Sunday, June 29, 2014

Eccles Cakes perfected - my they're good!

 Ahhhh - a picture of my perfected Eccles Cakes which went through a variety of stages before ending up like this crumbly luscious raisin studded delight you see glowing happily above. My first attempt was on a way too hot and humid day where I added just a tad too much water to the dough, for indeed one needs so much less water in one's pastry on such a day, and I didn't keep my pastry cool so it was a very soft texture thus instead of attaining said Eccles Cakes, and no they are not actually what one would think of as a cake but more of a self contained mince pie - but I digress - I ended up with Eccles Biscuits/Cookies:
...which tasted great but were not what I had in mind. SO I thought I have all these amazing strawberries....

 ...with many more to come from our neighbour - I should make strawberry biscuits/cookies like my failed Eccles Cakes - and so I made them on a less humid and hot day and guess what - I ended up with Strawberry Eccles Cakes - ha ha!!!
James loves "water icing" drizzle so I doused them with said delight and they were very, very good. The recipe for them is the same as that below for the actual Eccles Cakes but instead of the raisiny mix you macerate strawberries in sugar until soft and having given up a lot of their juices strain them - use the resultant juice for a nice refreshing drink, perhaps watered down some, and also use the juice to rub on the 'cakes' thus before baking before the necessary sprinkling of sugar!

SO - to the recipe - I have not made pastry with spelt flour until very recently and now I am a convert - it crumblified and toothified the pastry to a divine extent and I am not sure I will ever make all white flour pastry again:

3ozs white flour and 3 ozs regular spelt flour (the brown not the white) mixed together - 3/4 cup each
(the addition of brown spelt flour makes the pastry more sandy/crumbly delicious but you can use all white to very good effect also)

1oz/ 1/8 cup sugar

4 oz/ 1 stick very cold salted butter

1/8 to 1/4 cup - a few liquid ounces of very cold water

1. Put flours in a mixing bowl and grate very cold butter on top - I am not a technical baker but have read the grating is integral to achieving a wondrous texture in your pastry)  - if you keep dipping the chunks of cold butter into the flour to coat it will be easier to grate
2. Rub butter into flours until it looks like breadcrumbs (you can do this in a cuisinart but I like to do everything by hand)
3. Add some of the water and start squushing the pastry and keep adding bit by bit of water until it can be formed into a non-sticky ball - less water is better so squush hard until it comes together: 

5. Put into the fridge to rest for at least one hour - or as long as you like. 

Now to the yummy filling:
First make some hot tea to soak the raisin and currants in - you'll need about 8 fl ozs/one cup - good and strong and soak them for about 2 hours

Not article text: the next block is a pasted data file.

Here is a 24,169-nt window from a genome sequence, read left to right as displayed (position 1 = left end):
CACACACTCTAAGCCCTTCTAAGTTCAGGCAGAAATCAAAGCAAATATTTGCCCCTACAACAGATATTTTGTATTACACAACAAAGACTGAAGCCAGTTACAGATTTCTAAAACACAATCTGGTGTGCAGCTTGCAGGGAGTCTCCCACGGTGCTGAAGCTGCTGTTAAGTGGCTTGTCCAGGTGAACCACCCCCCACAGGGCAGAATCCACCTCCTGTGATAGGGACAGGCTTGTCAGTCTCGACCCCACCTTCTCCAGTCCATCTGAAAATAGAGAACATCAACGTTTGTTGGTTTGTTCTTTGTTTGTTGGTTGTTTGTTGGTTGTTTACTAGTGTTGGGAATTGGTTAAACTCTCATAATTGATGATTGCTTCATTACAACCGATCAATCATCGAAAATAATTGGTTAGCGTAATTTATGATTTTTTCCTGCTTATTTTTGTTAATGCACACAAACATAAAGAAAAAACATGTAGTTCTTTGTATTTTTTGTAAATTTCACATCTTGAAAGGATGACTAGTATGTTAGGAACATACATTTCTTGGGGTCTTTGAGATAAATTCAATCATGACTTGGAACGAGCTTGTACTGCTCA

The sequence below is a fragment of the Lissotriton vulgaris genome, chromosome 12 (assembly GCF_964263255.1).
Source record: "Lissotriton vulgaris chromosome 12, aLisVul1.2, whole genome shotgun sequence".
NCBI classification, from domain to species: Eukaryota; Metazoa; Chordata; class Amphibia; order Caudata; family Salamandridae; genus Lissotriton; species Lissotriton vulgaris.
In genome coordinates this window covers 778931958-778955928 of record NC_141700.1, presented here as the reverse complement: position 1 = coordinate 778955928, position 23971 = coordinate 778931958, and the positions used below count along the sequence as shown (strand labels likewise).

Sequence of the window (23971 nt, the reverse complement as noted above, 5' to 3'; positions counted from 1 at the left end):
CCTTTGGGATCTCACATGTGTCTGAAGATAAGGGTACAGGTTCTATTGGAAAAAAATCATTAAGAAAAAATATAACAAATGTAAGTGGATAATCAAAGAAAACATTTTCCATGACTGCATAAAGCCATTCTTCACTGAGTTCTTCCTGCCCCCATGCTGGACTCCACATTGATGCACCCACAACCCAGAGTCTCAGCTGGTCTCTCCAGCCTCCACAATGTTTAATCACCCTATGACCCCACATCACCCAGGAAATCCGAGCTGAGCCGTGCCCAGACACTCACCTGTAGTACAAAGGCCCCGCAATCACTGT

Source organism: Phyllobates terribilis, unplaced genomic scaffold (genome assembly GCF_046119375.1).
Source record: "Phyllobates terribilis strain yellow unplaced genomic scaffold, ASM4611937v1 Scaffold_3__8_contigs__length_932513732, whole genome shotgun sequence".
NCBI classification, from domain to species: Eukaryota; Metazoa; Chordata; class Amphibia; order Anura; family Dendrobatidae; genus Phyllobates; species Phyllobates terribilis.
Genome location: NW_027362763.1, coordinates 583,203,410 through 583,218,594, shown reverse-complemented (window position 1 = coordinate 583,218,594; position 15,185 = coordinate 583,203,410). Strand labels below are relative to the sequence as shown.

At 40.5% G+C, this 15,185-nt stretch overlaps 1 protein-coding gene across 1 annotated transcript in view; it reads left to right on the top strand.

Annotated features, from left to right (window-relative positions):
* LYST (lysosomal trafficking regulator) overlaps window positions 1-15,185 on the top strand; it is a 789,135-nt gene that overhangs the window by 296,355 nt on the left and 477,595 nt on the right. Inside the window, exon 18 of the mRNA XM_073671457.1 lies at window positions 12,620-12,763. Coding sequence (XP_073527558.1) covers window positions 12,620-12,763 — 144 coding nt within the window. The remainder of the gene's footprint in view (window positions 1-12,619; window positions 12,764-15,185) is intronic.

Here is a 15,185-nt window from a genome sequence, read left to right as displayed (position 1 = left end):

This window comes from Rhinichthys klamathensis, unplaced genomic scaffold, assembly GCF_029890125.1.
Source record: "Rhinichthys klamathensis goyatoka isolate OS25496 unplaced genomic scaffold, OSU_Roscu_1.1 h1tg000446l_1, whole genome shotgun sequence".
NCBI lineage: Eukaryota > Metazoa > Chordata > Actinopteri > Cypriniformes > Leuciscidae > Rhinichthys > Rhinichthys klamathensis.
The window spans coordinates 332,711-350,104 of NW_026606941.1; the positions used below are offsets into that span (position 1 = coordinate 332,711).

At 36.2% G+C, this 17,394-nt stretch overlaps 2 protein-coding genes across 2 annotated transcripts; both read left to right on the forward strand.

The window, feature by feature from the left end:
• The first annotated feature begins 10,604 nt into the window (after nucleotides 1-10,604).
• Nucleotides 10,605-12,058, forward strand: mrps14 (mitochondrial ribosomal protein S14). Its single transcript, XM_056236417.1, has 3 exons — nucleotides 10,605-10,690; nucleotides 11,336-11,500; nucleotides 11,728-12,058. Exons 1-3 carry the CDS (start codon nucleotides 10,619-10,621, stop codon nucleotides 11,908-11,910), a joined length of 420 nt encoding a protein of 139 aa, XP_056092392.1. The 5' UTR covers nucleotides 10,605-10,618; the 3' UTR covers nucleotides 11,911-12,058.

1 1/2 ozs/about 1/4 cup each of currants and raisins
soaked in hot tea for 2 hours and drained

if you can't get GS do 3 ounces total of sugar but GS makes the cakes sing!!

1oz/ 1/8 cup sugar 

1 1/2 ozs/ 3 tablespoons salted butter 

1/2 teaspoon each of nutmeg and cardamom
NB Many recipes add lemon zest or candied lemon peel but I preferred mine without - of course you may add it to yours!

1. Put all these ingredients in a pan and melt til bubbly and stir frequently until juices/butter has thickened. 

2. Allow to cool. 

3. Strain the above and save the sauce - which also tastes great on it's own!!
4. Roll out the dough nice and thin and cut into 4 inch rounds - I got 9 out of mine after rerolling the scraps a couple of times.

5. Dollop about a good teaspoon of currant goodness in the middle, it doesn't sound like much but it works and if you do more you can't close the cakes, and dot saved sauce around the edges to help stick the cakes together.
6. Fold the dough over the filling thus - all the way round and then squush and squish as necessary to make sure there are no holes on the bottom for the juices to leak out, this pictures a less juicy example but you may experience the juices running out - don't worry everything will be fine, you just get sticky hands!! - beauty is not an important aspect of the cakes at this point - or any really!!
7. When it's all battened down the bottom of the cake should look like this:
8. Turn it over and flatten a little and very gently between your palms then place on a parchment sheet on your baking tray.
The slits on these Eccles Cakes are too long - make sure yours are shorter!
9. Now cut two SHORT slits in the top of each Eccles Cake - I realized too late my cuts were mostly too long and they made the cakes open up too much so maybe only about 1 inch long.
10. Spread some of the leftover sauce on the tops - this will help achieve the lovely browning on the tops - and then sprinkle with sugar before bobbing into the oven for about 20 minutes until golden brown and lovely:
These slits on the top of these 3 were perfect!

OH MY GOODNESS - these are so good - I poured any leftover sauce in the slits when the cakes were still hot to make them even more juicy.

Allow to cool before you enjoy them with your feet up, a nice cuppa in hand and a good read of the latest British Country Living in your near future!!
I do hope you make these and if you do please post pics and comments on my Facebook page HERE - thanks!

Next up on the blog is a whole bunch o' new designs at my Spoonflower and Society6 online shops so please stay tuned!!

Happy Baking from Patricia
Follow on Bloglovin

Post a Comment